The new president of the Australian Local Government Association (ALGA), City of Sydney Councillor Linda Scott, has plenty of experience going out to bat for local government as president of the NSW branch of the organisation.
As the new national head of the organisation that advocates on behalf of the 500-plus Australian councils, Scott wants to see local governments empowered to tackle sustainability issues such as climate change, waste and urban liveability.
For example, the Labour councillor succeeding former president David O’Loughlin is pushing for more financial support for local governments to transition away from a linear model of waste management.
The federal government made waste reduction targets in the wake of China’s ban on overseas recyclables. This included halving the amount of organic waste sent to landfill by 2030, recovering 80 per cent of resources in all waste streams by 2030 and “significantly increasing” the use of recycled content by governments and industry.
But Scott tells The Fifth Estate that local governments, which are on the front line of the waste crisis, need more financial assistance from their state and federal counterparts.
The NSW government has stepped up funding to unlock new markets for using recycled material in roads and pavements, including for the development of new guidelines that stipulate how much recycled material can safety be used in roads and other infrastructure.
She will also push for procurement targets to encourage more use of recycled materials in council infrastructure.
Councils are stepping up on climate change
Scott says councils have a huge opportunity to reduce emissions and adapt to climate change.
As councillor, she moved the first motion for the City of Sydney to declare a climate emergency. She says other councils are rising to the task.
In Victoria, for example, 16 councils in regions and high growth areas have formed an alliance to devise a new framework for “sustainable subdivisions”, which will ensure new suburbs in these municipalities are sustainable and liveable. This will include plenty of urban greenery, shading in the public realm and a layout that encourages active transport and minimises car dependency.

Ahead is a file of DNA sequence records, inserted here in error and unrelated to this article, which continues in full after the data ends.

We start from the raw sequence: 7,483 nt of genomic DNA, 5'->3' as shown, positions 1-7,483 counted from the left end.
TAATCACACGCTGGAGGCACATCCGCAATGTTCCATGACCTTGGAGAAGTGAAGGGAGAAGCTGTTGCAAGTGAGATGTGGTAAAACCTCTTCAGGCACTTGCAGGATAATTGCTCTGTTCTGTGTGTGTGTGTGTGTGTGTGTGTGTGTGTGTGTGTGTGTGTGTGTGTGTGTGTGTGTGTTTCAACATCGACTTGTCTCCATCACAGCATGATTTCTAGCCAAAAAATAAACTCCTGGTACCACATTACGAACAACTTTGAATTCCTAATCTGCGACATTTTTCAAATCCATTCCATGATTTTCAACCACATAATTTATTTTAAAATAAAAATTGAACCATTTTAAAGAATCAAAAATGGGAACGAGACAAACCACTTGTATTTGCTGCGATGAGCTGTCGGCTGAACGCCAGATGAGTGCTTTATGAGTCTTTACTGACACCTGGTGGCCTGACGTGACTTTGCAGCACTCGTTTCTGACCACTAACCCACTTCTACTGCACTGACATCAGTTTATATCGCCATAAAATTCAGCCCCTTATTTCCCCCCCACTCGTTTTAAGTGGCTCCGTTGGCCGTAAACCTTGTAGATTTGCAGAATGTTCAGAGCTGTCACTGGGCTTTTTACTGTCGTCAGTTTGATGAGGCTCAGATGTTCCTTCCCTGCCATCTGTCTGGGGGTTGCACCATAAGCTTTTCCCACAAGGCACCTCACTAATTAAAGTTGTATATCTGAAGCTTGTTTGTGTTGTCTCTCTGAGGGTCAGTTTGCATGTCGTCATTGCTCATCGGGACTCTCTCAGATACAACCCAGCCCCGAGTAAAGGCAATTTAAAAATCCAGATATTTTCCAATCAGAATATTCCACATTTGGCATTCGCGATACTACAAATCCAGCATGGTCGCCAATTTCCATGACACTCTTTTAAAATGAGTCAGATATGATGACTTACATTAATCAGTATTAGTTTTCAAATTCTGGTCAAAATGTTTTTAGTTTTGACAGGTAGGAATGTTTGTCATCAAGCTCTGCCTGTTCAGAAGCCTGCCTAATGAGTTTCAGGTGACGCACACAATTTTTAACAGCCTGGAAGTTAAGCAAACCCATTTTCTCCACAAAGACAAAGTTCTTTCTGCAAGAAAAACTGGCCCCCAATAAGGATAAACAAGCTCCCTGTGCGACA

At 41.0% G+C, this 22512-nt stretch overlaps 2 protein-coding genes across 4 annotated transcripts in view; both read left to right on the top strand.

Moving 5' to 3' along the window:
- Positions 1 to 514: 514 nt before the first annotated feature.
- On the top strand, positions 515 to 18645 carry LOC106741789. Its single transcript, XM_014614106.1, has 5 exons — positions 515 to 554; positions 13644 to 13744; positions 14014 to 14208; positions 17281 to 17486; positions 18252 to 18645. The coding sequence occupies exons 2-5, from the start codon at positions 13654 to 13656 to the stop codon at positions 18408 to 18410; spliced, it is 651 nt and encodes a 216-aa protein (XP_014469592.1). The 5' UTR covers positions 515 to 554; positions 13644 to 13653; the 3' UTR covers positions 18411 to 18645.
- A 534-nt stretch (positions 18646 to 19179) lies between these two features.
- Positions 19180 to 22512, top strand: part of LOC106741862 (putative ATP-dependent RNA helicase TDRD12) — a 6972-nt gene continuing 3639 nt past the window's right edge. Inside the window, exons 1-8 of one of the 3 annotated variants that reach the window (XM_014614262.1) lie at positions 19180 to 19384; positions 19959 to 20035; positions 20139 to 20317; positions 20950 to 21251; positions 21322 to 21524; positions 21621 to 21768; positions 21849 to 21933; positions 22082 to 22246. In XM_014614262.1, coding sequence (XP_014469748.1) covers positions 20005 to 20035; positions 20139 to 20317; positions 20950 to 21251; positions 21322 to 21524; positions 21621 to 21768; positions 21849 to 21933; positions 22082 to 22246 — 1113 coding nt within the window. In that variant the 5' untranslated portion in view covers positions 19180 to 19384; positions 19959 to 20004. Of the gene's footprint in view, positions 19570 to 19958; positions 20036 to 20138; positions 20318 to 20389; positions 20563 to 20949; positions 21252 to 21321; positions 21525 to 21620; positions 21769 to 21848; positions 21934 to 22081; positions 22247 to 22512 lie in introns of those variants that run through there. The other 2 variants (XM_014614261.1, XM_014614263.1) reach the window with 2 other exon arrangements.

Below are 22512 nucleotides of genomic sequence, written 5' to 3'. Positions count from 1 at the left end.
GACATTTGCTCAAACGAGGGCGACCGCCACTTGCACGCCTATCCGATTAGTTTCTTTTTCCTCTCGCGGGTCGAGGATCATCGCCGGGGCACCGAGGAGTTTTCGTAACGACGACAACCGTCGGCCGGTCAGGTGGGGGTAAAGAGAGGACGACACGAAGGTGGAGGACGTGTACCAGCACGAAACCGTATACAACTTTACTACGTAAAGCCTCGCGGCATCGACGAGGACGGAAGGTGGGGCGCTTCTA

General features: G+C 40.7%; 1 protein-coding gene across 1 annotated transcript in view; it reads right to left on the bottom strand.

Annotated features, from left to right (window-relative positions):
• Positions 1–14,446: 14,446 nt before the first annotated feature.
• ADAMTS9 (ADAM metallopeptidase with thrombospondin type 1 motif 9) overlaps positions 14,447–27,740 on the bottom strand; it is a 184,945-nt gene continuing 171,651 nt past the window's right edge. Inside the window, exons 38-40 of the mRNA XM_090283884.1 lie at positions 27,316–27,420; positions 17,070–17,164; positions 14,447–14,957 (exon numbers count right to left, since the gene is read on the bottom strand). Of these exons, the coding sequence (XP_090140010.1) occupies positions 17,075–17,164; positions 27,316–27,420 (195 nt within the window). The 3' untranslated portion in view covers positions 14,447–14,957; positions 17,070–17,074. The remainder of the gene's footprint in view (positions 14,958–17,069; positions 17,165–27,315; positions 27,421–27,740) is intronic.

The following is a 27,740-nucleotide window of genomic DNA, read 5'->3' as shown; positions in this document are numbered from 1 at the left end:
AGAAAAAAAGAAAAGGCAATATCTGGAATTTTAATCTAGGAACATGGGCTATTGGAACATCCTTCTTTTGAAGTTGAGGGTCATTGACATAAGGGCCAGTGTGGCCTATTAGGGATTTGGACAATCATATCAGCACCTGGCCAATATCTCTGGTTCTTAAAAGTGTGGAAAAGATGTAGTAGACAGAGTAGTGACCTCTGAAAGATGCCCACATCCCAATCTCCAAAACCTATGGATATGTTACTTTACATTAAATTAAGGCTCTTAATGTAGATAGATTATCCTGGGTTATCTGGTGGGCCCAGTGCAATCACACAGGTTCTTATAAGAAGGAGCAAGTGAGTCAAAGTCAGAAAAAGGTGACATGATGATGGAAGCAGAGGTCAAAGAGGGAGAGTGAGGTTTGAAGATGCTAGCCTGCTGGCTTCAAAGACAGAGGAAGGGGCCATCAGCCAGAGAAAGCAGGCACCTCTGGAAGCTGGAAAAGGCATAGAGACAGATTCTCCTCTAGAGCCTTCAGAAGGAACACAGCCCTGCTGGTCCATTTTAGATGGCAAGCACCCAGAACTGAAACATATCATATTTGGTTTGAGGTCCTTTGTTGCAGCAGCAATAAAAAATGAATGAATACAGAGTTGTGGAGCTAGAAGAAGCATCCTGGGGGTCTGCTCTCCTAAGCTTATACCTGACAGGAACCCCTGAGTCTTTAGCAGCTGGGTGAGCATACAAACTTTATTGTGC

But Scott says to meet zero emission commitments, local governments will need more funding from state and federal governments.
This is something she plans to bring to the first National Federation Reform Council meeting on Friday (11 December), which was formed this year to replace the Council of Australian Government (COAG).
“I look forward to presenting to them about what we’ve done to lead our communities out of bushfires, flood, droughts and then Covid.”
She also plans to fight changes to COAG that would diminish local government power on national matters.
“ALGA was a foundation member of COAG until it was abolished and replaced by the National Cabinet in May. What that effectively means is that decisions about people are being made without community input.
“It’s fundamentally undemocratic, and I will fight for ALGA to regain a seat at the table of first ministers.”
Scott says her activism is community-based, with “this level of government closest to the community”.
She’s been a councillor for City of Sydney for eight years and spent much of this time campaigning to make the inner city more liveable and child friendly.
“I first ran for council because my children were growing up in the inner city, and it was hard to access childcare and there were few green spaces and parks, and not enough skate ramps.”
As such, she’s advocated for more green space, sporting fields, and skate parks, which she says has successfully attracted more families to the area.
Scott is also passionate about is the role of local government in economic development.